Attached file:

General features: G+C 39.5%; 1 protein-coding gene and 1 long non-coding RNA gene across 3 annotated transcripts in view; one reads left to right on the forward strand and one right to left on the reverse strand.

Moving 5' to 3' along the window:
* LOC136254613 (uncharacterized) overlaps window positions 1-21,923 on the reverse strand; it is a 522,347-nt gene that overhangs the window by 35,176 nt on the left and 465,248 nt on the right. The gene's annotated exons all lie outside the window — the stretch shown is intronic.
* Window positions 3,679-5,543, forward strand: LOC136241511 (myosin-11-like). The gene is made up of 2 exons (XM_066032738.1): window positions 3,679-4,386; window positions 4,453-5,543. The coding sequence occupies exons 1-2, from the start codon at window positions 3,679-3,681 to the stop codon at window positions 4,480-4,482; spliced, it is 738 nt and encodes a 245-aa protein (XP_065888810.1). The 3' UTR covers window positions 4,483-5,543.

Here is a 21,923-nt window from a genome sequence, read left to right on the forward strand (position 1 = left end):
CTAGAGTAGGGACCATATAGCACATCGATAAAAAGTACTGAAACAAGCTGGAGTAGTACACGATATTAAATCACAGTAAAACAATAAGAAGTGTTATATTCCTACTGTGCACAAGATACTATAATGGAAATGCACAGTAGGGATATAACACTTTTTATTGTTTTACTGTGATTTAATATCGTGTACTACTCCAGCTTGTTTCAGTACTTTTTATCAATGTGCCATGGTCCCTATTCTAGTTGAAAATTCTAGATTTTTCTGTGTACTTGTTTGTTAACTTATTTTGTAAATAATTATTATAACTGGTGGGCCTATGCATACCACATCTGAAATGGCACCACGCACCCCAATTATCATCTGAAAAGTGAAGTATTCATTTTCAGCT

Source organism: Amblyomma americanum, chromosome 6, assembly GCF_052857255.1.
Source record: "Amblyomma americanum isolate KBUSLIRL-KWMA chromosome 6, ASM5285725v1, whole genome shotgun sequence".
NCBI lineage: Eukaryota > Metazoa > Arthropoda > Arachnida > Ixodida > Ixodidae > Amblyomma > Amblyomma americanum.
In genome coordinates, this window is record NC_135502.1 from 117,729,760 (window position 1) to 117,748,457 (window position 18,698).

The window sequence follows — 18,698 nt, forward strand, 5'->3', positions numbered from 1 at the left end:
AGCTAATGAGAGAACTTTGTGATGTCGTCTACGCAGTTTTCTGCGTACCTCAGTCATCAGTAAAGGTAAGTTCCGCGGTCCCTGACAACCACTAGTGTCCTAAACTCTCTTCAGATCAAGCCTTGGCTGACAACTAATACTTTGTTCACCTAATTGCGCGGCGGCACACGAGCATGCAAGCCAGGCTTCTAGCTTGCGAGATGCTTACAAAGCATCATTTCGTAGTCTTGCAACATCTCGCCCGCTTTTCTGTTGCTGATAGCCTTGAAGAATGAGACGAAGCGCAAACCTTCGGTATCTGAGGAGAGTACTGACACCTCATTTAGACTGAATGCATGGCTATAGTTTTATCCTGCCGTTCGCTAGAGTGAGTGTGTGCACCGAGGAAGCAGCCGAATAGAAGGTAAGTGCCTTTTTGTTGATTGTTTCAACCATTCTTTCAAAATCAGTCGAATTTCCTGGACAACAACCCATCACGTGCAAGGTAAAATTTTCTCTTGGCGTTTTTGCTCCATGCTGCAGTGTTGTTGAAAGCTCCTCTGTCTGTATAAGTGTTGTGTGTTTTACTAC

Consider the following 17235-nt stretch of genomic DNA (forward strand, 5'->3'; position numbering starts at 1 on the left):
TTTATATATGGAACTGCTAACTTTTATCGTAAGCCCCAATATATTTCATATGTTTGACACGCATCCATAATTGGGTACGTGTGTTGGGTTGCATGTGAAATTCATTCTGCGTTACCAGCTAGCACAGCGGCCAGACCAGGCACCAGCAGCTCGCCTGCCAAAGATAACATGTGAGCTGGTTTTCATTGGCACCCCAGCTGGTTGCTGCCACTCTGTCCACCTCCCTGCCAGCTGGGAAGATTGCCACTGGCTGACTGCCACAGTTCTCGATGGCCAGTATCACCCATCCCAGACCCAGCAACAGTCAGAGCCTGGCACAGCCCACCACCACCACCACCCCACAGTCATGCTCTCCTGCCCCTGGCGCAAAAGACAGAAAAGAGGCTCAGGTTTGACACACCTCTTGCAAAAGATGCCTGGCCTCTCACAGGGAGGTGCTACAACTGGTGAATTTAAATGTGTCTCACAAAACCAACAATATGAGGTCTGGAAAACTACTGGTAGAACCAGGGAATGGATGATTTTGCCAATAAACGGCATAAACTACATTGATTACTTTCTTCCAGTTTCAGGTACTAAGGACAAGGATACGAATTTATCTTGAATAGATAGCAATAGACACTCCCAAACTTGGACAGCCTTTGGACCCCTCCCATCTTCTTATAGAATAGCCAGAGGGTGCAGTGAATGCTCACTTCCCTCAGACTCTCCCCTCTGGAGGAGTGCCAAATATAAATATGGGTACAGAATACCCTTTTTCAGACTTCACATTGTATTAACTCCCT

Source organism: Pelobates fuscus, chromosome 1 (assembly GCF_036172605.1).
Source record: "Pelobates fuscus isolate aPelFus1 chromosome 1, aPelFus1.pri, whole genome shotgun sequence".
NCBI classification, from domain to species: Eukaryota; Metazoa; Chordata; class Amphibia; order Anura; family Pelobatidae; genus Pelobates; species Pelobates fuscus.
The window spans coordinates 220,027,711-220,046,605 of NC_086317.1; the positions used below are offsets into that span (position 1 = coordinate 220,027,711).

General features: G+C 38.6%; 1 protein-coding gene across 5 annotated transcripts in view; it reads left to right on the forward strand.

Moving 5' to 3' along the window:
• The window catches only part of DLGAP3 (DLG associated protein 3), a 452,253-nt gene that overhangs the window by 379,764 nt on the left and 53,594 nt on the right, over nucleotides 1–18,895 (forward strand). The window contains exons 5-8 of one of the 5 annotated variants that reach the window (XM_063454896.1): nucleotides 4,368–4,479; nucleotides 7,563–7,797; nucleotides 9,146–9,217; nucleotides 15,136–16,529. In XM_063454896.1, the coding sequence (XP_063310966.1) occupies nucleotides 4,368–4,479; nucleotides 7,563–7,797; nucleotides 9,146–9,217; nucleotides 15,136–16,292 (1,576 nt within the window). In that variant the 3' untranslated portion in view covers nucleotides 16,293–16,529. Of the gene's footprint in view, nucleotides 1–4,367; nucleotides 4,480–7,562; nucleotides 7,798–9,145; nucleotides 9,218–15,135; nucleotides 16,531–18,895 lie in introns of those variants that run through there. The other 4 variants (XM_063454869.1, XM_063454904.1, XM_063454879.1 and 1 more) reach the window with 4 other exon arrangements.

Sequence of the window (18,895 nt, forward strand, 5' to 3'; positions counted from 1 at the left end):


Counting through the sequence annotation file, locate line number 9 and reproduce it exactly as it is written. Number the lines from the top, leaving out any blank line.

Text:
NCBI lineage: Eukaryota > Metazoa > Arthropoda > Arachnida > Ixodida > Ixodidae > Amblyomma > Amblyomma americanum.